"Honey, That Wasn't a Man!"

Photo by  SST

Photo by SST

We’re out of milk. 

I have two options: 1. I can make my daughter suffer through her insatiable thirst for a glass of cold milk or 2. I can put on my armor (makeup and a non-sweat outfit) and go to the grocery store with three kids in tow in 30 degree weather. No thanks. I remember Safeway delivers and hop online to order our groceries that will conveniently be delivered first thing in the morning right to my doorstep.

The doorbell rang bright and early before I even remembered that I had ordered groceries at all. I swing open the door to see a 5 crate tower of groceries. Ah, yes! FOOOOOD! This nice man pops out from around the tower and begins to unload the delivery.

“Where can I place your groceries, ma’am?” a more-feminine-than-I-expected voice asked. 

Wait, is that voice coming from a man or a woman? Since I'm not 100% positive either way I select my words carefully to avoid discriminating pronouns. 

The very helpful man or woman was just about done unloading as I signed my receipt. I've found in the 5 years of being a mother that kids have an incredible ability to bring attention to the things you don't want to bring attention to. As adults, we pretend not to smell the foul odors coming from the man seated in front of us on the airplane. We rarely point out the spec of pepper in the waiter’s front tooth as he smiles and serves us our food. And most of us have learned, some the hard way, never to make assumptions that the woman with a little thicker mid-section is pregnant.  Before I have the chance to say thank you and close the door I hear my innocent little girl say, “Mommy, he’s a nice man!” 

I turn to her with a look only an adult would really understand. You know that look. The look of WHAT THE HECK ARE YOU DOING? PLEASE REMOVE THE FOOT IN YOUR MOUTH AND STOP TALKING NOW! 

I decide the best reaction is no reaction at all, even though I'm beginning to sweat and turn red. The last thing I want to be is rude, so I quickly hand off my signed receipt and we say goodbye. 

My daughter and I had a long talk that day. I tried to explain as simply as I could to a four year old how to be politically correct. But the truth is she didn’t do anything wrong. She was merely trying to give a genuine compliment and it was really me who struggled with knowing how to prepare my daughter for a world with so many different types of people. At the ripe age of 4, she hasn’t come across too many members of the transgender community. I have a few amazing gay and lesbian friends who have interacted with my daughter, but she doesn't know or care about their sexual orientation. They look like everyone else to her. What I realized in trying to prepare my daughter is that she was already doing the right thing. She was being kind. Sure, she may have used the wrong pronoun, but that really wasn't the important part of what she said. She said, "Mommy he's a NICE man!" She could care less what was on the outside, she was looking at what was on the inside. She didn’t see right or wrong. She saw kindness.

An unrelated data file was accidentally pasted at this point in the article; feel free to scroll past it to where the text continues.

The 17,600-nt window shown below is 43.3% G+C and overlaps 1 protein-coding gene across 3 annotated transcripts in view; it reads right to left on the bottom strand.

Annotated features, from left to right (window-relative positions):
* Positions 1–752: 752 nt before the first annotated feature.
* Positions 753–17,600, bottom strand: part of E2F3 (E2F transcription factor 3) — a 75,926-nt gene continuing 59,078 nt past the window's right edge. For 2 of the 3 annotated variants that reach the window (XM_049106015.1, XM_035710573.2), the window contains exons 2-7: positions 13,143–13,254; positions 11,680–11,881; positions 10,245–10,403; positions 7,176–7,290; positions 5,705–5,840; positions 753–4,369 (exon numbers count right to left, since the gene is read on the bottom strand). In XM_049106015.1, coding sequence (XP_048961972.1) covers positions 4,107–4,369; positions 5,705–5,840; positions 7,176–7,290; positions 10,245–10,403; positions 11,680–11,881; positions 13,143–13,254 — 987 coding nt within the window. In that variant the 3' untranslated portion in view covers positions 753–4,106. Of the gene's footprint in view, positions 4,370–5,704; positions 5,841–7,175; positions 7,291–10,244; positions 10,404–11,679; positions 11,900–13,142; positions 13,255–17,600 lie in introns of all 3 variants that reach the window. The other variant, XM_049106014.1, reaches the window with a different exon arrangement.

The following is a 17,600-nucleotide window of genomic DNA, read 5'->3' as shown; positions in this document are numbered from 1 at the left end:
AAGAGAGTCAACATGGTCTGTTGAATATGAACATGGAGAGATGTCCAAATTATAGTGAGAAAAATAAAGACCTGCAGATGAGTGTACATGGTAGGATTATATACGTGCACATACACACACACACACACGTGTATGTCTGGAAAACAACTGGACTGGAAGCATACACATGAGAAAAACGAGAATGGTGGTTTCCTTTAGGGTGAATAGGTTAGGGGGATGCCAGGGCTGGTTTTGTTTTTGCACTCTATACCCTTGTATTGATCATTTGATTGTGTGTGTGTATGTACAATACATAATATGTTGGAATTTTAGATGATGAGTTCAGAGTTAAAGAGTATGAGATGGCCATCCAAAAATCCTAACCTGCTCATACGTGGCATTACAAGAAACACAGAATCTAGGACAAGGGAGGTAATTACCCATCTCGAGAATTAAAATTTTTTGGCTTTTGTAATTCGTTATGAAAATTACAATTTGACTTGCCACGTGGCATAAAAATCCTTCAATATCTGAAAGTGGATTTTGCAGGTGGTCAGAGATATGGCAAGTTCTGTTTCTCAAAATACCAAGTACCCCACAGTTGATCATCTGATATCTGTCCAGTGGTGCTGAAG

As the world has shifted its focus away from Kim Kardashian’s first world problems to the deeper secrets that the former Bruce Jenner was hiding her whole life, I have been reminded of our encounter with the Safeway delivery person and it's made me contemplate how I will raise my children with Christian values in a culture still struggling to accept sexual differences. As a family, I still believe we can love God while accepting people for who they are without making our own judgements. Many people may still argue and say "But the Bible says this..." I know what the Bible says. The Bible says that I am a child of God and I am a sinner (just like everyone else). The Bible says to love God and love people. That’s pretty clear.

I know my role, and it's not to condone or condemn how others live. I’m here to treat my neighbor as I want to be treated. I’m here to love. I’m here to raise my children with love. They will grow up and form their own opinions, their own relationships, and will have their own spiritual journey with God. As far as what I would do or say if one day one of them came out to me? Well, I haven’t put much thought into it. Frankly, it doesn’t matter. My heart would still beat for them as it does on this day. My job is to facilitate a healthy lifestyle for them and show them God’s grace in my life by the way I love them every single day and the way I show grace to others. As long as I keep that as my priority, I don’t need to worry about the details.

When it came down to searching for the right way to teach my children love and acceptance, I don’t think looking within myself is necessarily the best route. I think we can not find better acceptance than to look within the heart of a child. Children see the heart first. They don’t see the differences. It is learning how to continue to see the world through the eyes of a child as you grow up that is the difficult challenge. My prayer is that my family keep its focus on loving God and loving people - no matter their differences. We all look a little different on the outside, my hope is that in the midst of that we don’t forget we’re all human on the inside.